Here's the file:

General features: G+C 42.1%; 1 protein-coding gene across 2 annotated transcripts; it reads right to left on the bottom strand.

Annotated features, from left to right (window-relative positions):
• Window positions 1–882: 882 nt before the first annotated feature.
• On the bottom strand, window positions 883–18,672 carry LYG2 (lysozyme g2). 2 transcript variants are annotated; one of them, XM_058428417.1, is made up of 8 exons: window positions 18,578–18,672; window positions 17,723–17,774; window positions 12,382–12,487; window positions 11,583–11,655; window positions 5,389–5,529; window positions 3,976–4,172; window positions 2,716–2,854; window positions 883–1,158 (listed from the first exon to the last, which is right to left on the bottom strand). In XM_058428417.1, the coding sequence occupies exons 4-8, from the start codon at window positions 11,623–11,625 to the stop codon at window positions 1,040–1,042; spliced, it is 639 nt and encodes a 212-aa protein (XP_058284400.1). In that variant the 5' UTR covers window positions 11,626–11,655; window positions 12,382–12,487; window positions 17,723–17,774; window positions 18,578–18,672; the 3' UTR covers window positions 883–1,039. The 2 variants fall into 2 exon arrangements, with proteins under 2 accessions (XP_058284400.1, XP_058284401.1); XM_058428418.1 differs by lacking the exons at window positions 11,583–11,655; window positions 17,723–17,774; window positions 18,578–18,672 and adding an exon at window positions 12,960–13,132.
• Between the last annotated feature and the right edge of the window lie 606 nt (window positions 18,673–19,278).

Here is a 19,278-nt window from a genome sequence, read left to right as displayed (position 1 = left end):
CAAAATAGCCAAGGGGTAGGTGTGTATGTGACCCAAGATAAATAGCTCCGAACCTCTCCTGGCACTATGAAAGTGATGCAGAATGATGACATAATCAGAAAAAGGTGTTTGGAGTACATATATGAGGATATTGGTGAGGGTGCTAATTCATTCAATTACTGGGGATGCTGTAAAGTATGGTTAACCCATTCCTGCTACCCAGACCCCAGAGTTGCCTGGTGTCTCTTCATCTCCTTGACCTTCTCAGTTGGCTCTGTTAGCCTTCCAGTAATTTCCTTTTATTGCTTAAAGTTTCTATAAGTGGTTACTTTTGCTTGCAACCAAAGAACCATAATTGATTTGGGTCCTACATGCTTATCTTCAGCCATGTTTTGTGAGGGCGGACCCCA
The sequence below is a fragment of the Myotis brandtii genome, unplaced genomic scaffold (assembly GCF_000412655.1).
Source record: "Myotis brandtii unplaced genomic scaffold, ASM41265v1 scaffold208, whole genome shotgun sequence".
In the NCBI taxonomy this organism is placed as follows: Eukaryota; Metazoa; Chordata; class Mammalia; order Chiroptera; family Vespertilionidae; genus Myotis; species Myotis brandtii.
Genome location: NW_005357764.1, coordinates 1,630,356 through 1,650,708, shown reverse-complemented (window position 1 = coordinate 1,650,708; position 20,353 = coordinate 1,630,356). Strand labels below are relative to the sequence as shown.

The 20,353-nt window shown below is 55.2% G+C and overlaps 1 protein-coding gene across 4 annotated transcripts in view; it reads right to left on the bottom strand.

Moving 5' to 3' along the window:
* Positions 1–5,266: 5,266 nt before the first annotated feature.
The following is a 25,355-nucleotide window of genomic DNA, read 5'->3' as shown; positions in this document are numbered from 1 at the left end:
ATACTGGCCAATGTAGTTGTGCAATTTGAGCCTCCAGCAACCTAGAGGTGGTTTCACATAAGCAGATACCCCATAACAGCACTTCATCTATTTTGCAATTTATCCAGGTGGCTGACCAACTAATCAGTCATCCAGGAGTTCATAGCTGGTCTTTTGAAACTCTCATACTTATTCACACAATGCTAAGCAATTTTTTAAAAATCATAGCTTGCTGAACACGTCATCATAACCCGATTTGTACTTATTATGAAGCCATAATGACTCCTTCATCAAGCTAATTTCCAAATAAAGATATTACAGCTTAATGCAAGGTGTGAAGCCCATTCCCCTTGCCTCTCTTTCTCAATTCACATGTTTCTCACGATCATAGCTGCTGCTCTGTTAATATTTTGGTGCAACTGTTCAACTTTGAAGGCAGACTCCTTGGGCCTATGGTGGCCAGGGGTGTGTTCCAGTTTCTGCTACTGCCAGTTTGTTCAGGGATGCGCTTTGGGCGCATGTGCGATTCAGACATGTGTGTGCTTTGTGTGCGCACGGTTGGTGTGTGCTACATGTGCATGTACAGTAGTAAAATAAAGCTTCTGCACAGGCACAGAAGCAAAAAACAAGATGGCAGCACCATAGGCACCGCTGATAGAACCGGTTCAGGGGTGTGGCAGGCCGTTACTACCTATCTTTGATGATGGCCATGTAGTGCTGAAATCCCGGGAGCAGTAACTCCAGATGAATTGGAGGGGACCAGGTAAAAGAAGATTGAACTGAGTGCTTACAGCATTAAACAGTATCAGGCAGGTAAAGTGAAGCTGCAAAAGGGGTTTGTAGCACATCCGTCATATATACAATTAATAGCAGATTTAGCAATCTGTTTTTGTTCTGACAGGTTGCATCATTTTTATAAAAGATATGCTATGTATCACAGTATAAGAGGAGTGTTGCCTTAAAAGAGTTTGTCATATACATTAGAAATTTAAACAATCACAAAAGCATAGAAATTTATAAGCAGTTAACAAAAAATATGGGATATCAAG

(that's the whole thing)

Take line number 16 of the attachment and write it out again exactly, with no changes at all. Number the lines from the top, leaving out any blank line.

ATACTGGCCAATGTAGTTGTGCAATTTGAGCCTCCAGCAACCTAGAGGTGGTTTCACATAAGCAGATACCCCATAACAGCACTTCATCTATTTTGCAATTTATCCAGGTGGCTGACCAACTAATCAGTCATCCAGGAGTTCATAGCTGGTCTTTTGAAACTCTCATACTTATTCACACAATGCTAAGCAATTTTTTAAAAATCATAGCTTGCTGAACACGTCATCATAACCCGATTTGTACTTATTATGAAGCCATAATGACTCCTTCATCAAGCTAATTTCCAAATAAAGATATTACAGCTTAATGCAAGGTGTGAAGCCCATTCCCCTTGCCTCTCTTTCTCAATTCACATGTTTCTCACGATCATAGCTGCTGCTCTGTTAATATTTTGGTGCAACTGTTCAACTTTGAAGGCAGACTCCTTGGGCCTATGGTGGCCAGGGGTGTGTTCCAGTTTCTGCTACTGCCAGTTTGTTCAGGGATGCGCTTTGGGCGCATGTGCGATTCAGACATGTGTGTGCTTTGTGTGCGCACGGTTGGTGTGTGCTACATGTGCATGTACAGTAGTAAAATAAAGCTTCTGCACAGGCACAGAAGCAAAAAACAAGATGGCAGCACCATAGGCACCGCTGATAGAACCGGTTCAGGGGTGTGGCAGGCCGTTACTACCTATCTTTGATGATGGCCATGTAGTGCTGAAATCCCGGGAGCAGTAACTCCAGATGAATTGGAGGGGACCAGGTAAAAGAAGATTGAACTGAGTGCTTACAGCATTAAACAGTATCAGGCAGGTAAAGTGAAGCTGCAAAAGGGGTTTGTAGCACATCCGTCATATATACAATTAATAGCAGATTTAGCAATCTGTTTTTGTTCTGACAGGTTGCATCATTTTTATAAAAGATATGCTATGTATCACAGTATAAGAGGAGTGTTGCCTTAAAAGAGTTTGTCATATACATTAGAAATTTAAACAATCACAAAAGCATAGAAATTTATAAGCAGTTAACAAAAAATATGGGATATCAAG